Log4j Vulnerability

What to Know. What to Do. And How to Stay Ahead.

Identity security best practices to contain Log4j risk

Log4Shell highlights the importance of defense-in-depth and multi-layered security

Apply Patches

Apply patches Apply the software updates already released by Apache in Log4j and monitor the page for updates. Review vendor recommendations and updates for all enterprise software platforms in use, along with any underlying OS and enterprise integrations. Check in with all your third-party vendors to make sure they’ve also patched the software you use.

Deploy Peripheral Defenses

Apply web application firewall (WAF) rules to mitigate common exploitation attempts as part of a comprehensive defense-in-depth strategy.

Protect Credentials

Restrict access to environment variables and local credentials stored in CI/CD pipelines. If an application requires a secret be handed over as an environment variable, use a secrets manager to help ensure only authenticated users get access to the clear text secrets.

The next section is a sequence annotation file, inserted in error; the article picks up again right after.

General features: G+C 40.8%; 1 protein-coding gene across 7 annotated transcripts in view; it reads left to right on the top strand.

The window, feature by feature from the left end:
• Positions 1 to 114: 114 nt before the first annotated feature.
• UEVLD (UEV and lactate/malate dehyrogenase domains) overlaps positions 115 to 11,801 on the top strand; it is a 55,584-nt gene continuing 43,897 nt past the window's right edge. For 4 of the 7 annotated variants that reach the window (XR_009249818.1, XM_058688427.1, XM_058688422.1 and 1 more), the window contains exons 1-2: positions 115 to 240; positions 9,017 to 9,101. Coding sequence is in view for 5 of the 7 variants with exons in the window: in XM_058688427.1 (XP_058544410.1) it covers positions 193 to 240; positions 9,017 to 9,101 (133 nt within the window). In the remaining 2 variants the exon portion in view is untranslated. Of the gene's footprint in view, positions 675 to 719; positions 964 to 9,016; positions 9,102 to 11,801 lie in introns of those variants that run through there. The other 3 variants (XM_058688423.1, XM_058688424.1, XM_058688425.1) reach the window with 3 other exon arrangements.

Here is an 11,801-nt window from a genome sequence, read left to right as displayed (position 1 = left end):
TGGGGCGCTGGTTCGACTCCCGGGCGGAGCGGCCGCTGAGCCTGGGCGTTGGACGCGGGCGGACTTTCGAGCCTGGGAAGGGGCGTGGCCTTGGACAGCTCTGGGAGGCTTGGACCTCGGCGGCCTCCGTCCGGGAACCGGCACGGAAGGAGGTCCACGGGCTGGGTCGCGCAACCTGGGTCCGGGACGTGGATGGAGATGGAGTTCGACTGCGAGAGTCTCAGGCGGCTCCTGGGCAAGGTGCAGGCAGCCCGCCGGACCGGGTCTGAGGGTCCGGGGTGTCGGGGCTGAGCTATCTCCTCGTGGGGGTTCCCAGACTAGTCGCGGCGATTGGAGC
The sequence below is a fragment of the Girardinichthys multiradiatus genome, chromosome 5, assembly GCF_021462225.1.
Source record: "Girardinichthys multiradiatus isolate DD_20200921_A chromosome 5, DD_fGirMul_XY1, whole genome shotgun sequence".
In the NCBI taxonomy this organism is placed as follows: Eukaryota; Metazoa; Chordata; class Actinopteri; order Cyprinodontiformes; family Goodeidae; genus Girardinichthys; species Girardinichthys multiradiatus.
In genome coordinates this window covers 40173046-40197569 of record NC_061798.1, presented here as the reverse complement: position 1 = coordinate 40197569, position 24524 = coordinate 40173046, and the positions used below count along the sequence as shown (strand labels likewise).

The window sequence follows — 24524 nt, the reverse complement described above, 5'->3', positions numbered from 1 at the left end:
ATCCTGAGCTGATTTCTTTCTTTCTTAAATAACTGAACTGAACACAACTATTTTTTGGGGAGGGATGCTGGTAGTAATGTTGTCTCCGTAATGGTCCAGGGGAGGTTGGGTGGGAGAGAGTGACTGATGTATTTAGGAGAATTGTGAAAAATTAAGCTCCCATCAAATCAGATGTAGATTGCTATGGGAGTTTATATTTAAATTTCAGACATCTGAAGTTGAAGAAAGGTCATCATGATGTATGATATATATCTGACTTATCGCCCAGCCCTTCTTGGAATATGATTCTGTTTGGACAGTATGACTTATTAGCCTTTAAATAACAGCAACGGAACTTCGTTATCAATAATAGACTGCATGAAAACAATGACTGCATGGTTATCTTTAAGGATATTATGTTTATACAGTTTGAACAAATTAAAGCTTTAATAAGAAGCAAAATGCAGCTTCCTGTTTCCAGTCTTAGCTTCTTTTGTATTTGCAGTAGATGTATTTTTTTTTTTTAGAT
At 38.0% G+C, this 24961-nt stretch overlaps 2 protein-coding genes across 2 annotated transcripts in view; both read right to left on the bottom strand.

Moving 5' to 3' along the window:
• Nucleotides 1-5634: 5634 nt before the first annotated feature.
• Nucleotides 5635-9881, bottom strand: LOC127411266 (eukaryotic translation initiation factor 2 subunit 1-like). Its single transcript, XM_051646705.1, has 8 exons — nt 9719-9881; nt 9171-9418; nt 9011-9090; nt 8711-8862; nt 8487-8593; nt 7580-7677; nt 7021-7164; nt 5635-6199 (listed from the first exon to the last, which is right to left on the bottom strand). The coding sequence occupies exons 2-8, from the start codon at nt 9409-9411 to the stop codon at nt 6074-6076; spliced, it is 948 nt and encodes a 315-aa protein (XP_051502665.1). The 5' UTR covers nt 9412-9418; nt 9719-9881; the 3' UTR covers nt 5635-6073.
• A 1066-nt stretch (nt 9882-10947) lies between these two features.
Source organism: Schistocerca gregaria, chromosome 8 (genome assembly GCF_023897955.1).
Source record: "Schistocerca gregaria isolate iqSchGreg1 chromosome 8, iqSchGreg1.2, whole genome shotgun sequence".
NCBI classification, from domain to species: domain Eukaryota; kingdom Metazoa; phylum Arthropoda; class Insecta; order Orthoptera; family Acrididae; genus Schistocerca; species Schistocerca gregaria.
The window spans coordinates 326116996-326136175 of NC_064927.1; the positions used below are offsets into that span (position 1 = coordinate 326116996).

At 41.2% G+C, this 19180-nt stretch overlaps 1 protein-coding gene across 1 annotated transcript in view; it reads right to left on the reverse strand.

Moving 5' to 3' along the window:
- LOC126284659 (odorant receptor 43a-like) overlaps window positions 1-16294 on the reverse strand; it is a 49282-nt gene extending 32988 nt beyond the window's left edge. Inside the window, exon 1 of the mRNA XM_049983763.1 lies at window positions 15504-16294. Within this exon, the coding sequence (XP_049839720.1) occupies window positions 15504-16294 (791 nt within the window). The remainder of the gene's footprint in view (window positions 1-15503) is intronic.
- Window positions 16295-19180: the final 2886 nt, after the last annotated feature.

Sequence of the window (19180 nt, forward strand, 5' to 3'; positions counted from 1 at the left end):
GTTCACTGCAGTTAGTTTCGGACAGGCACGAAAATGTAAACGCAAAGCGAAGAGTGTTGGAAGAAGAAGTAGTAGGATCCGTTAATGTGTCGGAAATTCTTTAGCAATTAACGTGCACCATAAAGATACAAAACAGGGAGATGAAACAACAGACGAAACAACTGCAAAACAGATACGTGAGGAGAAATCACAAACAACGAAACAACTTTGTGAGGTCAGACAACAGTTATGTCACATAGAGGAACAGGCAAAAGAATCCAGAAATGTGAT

Protect Tier 0 assets

Only allow privileged access to Tier 0 assets like Active Directory and DevOps workflow orchestrators from specific bastion hosts. This will make it exponentially more difficult for the attacker to escalate privileges and compromise more assets.

Implement Least Privilege

Restricting access to the minimum level needed — and taking it away as soon as it’s not needed — can go a long way in slowing down or halting an attacker’s progress by preventing lateral movement, and ultimately, minimizing the blast radius and overall impact.

If you are a current CyberArk Endpoint Privilege Manager customer, you can enable detection and protection from certain Log4j-based attack vectors by configuring an advanced Application Control policy in EPM SaaS. This will help to reduce the blast radius, alert about an ongoing attack and complicate lateral movement for the attacker.

Enable Multi-Factor Authentication (MFA)

Attackers are much less likely to succeed when required to provide a second authentication factor or another piece of approval — so this is always a best practice.

Explore Log4j Resources

Learn how CyberArk helps mitigate software supply chain attacks exploiting Log4j

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